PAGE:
Battling The Crud: Getting The Flu Shot Vs. Getting The Flu

I was truly avoiding getting the flu shot this year.

After being hospitalized for a severe case of cellulitis after getting the pneumonia vaccine several years ago, I’m not the most eager person to be stuck or injected with anything (although I should qualify that I have never experienced any significant reactions from the flu vaccine).

However, I am currently working in a hospital. I take public transportation daily. And I’ve been getting the flu shot for the last 10 years.

So why tempt fate?

I went and got my flu shot two weeks ago. The next day, I felt achy in a way that is different than the pain of lupus or RA.

And it occurred to me. This is what the flu feels like. Hopefully feeling cruddy for one day means that I will avoid getting the actual flu. Because it doesn’t feel good.

And when you’re chronically ill, and in pain a lot of the time, at least I know that I forget just how bad being acutely ill can make you feel.

I know many people with autoimmune diseases question the safety and efficacy of vaccines.

One word of advice is that you, and anyone you live with, should not get the nasal spray version of the flu vaccine. Because it is a live vaccine, it is not recommended for people that are immunosuppressed (http://www.cdc.gov/flu/about/qa/nasalspray.htm).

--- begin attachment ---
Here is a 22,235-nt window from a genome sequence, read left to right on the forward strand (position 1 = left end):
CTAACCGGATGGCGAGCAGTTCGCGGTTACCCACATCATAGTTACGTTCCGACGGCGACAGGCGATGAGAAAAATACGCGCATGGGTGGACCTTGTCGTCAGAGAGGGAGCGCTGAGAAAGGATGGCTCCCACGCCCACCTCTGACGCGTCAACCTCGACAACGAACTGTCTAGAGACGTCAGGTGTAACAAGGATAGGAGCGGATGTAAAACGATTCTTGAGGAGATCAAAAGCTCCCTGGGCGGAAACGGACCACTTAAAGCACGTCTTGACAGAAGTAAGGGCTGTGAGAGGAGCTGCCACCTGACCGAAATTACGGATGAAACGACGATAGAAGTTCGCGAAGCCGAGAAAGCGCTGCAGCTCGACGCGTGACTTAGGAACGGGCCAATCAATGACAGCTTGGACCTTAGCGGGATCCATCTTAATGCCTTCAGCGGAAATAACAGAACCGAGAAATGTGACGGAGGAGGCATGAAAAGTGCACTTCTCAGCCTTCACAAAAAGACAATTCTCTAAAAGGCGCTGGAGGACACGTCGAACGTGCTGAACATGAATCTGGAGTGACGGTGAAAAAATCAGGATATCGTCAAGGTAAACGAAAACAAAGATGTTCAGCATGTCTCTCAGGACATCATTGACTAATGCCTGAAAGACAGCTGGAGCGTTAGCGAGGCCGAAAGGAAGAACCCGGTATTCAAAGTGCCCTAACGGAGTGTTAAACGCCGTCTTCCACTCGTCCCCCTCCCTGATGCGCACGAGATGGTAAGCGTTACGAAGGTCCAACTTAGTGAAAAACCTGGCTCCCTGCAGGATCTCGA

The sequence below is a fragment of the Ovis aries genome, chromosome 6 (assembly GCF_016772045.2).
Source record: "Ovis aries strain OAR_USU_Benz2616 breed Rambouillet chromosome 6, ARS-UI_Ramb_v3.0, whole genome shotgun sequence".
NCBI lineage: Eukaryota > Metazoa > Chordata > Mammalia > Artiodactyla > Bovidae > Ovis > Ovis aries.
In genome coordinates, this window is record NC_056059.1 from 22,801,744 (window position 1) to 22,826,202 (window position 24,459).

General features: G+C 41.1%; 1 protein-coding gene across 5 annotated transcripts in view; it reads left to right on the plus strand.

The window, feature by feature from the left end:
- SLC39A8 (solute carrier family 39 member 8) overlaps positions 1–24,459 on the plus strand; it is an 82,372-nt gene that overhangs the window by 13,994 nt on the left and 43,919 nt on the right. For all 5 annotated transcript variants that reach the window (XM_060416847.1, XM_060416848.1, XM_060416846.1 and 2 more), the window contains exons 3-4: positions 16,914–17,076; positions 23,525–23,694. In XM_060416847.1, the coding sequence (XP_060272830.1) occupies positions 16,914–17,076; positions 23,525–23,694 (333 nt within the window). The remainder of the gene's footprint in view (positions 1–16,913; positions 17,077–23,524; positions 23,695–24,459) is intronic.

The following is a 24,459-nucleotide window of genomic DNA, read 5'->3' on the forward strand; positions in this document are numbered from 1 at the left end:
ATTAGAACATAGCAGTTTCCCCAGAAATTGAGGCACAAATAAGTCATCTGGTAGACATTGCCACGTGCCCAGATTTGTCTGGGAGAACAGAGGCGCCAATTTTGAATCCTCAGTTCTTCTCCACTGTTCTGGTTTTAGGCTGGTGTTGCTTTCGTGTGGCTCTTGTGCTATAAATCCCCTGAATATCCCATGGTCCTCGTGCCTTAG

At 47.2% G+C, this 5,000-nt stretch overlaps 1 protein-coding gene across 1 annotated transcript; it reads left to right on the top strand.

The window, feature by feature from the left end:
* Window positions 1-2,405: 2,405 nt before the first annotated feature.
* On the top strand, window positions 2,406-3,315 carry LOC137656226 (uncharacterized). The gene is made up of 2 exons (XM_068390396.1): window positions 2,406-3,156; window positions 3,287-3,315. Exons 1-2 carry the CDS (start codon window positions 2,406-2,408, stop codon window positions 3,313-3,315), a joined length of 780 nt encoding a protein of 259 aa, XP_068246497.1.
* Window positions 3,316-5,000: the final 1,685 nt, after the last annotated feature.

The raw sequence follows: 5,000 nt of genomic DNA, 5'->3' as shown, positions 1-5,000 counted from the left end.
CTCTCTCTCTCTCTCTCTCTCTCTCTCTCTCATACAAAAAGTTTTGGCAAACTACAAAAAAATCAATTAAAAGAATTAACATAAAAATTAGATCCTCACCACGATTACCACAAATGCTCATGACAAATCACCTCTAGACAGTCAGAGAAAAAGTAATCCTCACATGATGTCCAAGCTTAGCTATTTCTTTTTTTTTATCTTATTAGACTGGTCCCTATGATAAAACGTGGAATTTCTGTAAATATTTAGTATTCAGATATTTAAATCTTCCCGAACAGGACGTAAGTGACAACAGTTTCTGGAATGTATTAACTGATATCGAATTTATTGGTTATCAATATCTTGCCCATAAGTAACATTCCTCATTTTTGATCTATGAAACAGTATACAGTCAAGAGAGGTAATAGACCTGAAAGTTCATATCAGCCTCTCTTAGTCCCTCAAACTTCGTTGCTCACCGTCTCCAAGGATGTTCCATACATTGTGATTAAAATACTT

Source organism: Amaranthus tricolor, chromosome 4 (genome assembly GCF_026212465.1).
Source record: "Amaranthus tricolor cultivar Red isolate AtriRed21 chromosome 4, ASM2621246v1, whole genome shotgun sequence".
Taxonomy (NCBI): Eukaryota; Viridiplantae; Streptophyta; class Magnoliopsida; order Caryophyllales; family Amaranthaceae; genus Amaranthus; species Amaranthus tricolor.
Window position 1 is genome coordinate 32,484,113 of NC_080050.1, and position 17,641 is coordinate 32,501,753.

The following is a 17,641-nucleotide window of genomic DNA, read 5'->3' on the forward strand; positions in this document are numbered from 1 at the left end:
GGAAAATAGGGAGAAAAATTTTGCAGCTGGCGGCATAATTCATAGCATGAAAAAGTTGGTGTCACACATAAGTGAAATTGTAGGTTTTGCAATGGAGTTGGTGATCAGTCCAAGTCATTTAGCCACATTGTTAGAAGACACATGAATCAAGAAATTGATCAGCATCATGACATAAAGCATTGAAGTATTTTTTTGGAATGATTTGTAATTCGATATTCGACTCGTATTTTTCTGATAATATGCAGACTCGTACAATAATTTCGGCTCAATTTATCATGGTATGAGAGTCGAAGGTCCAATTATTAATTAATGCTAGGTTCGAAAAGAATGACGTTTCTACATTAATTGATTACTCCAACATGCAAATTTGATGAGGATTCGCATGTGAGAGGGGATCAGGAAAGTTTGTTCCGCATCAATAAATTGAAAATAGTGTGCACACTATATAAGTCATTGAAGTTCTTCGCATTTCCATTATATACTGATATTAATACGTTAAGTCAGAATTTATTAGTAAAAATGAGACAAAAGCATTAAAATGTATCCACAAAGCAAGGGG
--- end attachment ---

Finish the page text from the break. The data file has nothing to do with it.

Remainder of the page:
My sister wanted to get the nasal spray a few years ago, and was told by the health department that if she was frequently near someone with immune system problems, she should not get it either (http://www.cdc.gov/flu/about/qa/nasalspray.htm).

I think she hated me a little for that, because she wanted to avoid a needle stick, but isn’t it my job as the older sister to make sure she doesn’t get to take the easy way out of things?

But I digress…Anyway…

I feel like unless there is some clear reason for not getting the flu vaccine, everyone should get it. Not only does it protect you, but it also protects the people around you.

And, I hate to say it, but with Ebola fears mounting, and the fact that some of the symptoms of Ebola can be similar to symptoms of the flu, you don’t want to be concerned or paranoid that you might have Ebola.

And, given all of this, it wouldn’t be my first choice to end up in the emergency room, to be a sitting duck, with a lot of other sickos, who may actually expose you to something worse than the flu.

I think it’s also important to remember that ailments such as the common cold and the flu can have a much more serious impact on those of us with immune system problems.

So again, I say that unless you have some valid reason for not getting the flu shot, it is probably best if you get it, not just for yourself, but for others, as well.

This article represents the opinions, thoughts, and experiences of the author; none of this content has been paid for by any advertiser. The RheumatoidArthritis.net team does not recommend or endorse any products or treatments discussed herein. Learn more about how we maintain editorial integrity here.

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